A significant advantage of thermography is its ability to measure non-metallic materials during dynamic thermal cycling when thermocouples cannot be spot welded to the non-conductive ceramic material and the stability of a pyrometer is not accurate enough under RLF heating. As such a non-contact thermocouple was installed to capture a secondary measurement of long term peak cycle temperatures. Results of the peak cycle temperatures of both the thermography area control and the non-contact TC are given in Figure 15. Thermal testing ran for over 10,000 cycles, equivalent to 270 h. No drift in peak cycle temperatures was found in either the thermography area control or non-contact monitoring TC.

3.3. Unique Benefits of Thermography

3.3.1. Test Analysis and Setup

In comparison to the current methods recommended to control dynamic temperature, thermography has enormous potential. Facilitating the entire specimen gauge section being viewed, monitored and controlled is an exclusive advantage alone to this technique. An additional advantage is that the entire test can be recorded and comprehensively examined post-test. This information could potentially provide additional links uncovering the effects of any identified hot/cold spots with sites of early crack initiation or potential signs towards onset of failure.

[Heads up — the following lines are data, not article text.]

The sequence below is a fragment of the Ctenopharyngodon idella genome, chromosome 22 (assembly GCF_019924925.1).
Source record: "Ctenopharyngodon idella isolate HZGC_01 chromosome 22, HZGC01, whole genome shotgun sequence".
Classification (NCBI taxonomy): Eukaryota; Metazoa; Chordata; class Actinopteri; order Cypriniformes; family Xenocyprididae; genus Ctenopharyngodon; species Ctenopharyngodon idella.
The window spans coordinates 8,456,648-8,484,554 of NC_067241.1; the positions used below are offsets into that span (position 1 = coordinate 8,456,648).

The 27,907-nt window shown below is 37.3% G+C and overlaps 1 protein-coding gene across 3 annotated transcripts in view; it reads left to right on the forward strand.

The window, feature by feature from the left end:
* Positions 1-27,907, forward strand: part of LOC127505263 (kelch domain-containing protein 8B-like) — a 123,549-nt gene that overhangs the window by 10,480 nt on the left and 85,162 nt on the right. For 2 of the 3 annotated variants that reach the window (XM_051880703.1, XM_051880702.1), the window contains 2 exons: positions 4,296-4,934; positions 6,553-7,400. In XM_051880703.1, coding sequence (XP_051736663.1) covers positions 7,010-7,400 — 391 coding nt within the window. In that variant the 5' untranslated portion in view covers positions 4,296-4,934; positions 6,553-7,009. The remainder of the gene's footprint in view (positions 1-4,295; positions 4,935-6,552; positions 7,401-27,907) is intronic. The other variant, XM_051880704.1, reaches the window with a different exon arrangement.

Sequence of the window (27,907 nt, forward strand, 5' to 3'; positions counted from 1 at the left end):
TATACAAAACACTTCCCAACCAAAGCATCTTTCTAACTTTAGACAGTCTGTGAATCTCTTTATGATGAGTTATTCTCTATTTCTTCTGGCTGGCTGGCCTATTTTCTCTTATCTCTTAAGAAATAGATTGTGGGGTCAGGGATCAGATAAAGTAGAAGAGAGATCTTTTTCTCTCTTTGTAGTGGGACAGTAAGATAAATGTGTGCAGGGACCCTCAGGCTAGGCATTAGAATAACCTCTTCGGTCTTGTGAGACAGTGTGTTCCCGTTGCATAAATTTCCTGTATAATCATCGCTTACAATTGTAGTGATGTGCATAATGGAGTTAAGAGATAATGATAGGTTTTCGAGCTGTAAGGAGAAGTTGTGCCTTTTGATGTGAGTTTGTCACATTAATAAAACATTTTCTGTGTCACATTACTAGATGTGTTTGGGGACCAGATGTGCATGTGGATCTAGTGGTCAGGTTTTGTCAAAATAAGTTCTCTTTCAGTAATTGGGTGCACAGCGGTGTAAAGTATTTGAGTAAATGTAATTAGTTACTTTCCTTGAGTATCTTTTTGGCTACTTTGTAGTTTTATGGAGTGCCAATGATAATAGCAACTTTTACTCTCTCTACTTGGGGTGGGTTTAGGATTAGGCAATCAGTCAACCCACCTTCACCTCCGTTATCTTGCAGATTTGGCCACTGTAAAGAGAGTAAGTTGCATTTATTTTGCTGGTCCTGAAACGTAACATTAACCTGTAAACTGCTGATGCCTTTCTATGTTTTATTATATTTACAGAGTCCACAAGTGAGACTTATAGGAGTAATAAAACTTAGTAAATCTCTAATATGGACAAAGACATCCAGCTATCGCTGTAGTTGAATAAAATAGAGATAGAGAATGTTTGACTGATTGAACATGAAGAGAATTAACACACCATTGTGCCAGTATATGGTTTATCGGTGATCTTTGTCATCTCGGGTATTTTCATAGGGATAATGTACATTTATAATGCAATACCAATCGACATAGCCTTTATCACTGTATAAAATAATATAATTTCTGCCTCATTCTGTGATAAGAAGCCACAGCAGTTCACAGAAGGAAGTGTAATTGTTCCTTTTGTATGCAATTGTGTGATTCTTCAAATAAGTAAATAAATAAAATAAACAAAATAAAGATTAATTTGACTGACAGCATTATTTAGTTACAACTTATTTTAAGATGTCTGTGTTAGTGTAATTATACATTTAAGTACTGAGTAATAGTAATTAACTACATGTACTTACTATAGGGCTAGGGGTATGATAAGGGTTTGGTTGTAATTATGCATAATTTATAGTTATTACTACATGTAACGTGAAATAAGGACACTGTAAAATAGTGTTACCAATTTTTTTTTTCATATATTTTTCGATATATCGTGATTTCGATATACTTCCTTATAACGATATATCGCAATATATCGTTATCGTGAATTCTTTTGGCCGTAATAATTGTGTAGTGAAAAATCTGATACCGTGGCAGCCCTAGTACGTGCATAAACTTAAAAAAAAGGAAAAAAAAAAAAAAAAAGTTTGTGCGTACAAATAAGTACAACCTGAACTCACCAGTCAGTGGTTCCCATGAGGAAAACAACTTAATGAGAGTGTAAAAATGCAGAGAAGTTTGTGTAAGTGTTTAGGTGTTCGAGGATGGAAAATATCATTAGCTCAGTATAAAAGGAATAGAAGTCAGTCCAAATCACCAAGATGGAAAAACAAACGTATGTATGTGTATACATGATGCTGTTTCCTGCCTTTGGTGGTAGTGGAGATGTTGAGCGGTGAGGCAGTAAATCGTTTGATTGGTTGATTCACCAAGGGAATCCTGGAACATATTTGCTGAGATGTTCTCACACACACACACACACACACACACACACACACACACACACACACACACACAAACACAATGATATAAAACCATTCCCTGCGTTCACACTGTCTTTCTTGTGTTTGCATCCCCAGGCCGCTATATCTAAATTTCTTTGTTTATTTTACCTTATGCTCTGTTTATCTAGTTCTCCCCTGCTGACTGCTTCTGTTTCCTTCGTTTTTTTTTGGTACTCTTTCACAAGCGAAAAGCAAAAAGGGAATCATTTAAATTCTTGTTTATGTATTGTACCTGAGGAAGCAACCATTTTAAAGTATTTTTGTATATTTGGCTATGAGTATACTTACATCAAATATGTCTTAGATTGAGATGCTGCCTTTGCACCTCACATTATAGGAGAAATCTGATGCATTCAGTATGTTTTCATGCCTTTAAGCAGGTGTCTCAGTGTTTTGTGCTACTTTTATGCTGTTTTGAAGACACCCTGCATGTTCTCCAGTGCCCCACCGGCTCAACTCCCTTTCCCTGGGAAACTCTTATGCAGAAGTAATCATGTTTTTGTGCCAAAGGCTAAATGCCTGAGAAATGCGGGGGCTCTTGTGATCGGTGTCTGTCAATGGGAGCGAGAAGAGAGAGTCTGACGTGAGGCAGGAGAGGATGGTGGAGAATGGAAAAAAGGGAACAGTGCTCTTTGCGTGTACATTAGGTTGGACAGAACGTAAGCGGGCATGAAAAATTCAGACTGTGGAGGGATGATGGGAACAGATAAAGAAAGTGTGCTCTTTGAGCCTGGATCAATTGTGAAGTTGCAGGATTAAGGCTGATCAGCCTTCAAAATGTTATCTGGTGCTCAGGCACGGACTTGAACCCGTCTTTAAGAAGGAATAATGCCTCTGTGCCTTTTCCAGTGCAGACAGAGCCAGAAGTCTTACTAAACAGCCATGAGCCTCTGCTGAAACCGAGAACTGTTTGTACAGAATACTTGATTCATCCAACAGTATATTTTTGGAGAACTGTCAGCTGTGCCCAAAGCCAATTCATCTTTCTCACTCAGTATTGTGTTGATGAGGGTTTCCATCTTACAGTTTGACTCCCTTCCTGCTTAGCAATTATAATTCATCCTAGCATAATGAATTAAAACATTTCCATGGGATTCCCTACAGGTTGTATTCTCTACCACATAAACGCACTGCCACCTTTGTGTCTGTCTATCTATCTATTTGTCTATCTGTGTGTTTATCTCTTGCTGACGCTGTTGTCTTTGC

Temperature ranges and modes can be tailored to suit the current objective of the operator, allowing extensive examination of temperature paths and gradients. An example of the comprehensive analysis possible is given in Figure 16. Single point measurements across the specimen gauge section are tracked and recorded in Figure 16a, temperature range is relative to the thermal cycle employed, 800–550 °C. A more detailed examination of the specimen at the peak cycle temperature of 800 °C, is shown in Figure 16b. The temperature range has been narrowed to reveal the complex hot and cold spots across a complex ceramic woven structure. Vertical, y-axis and horizontal x-axis temperature paths are recorded.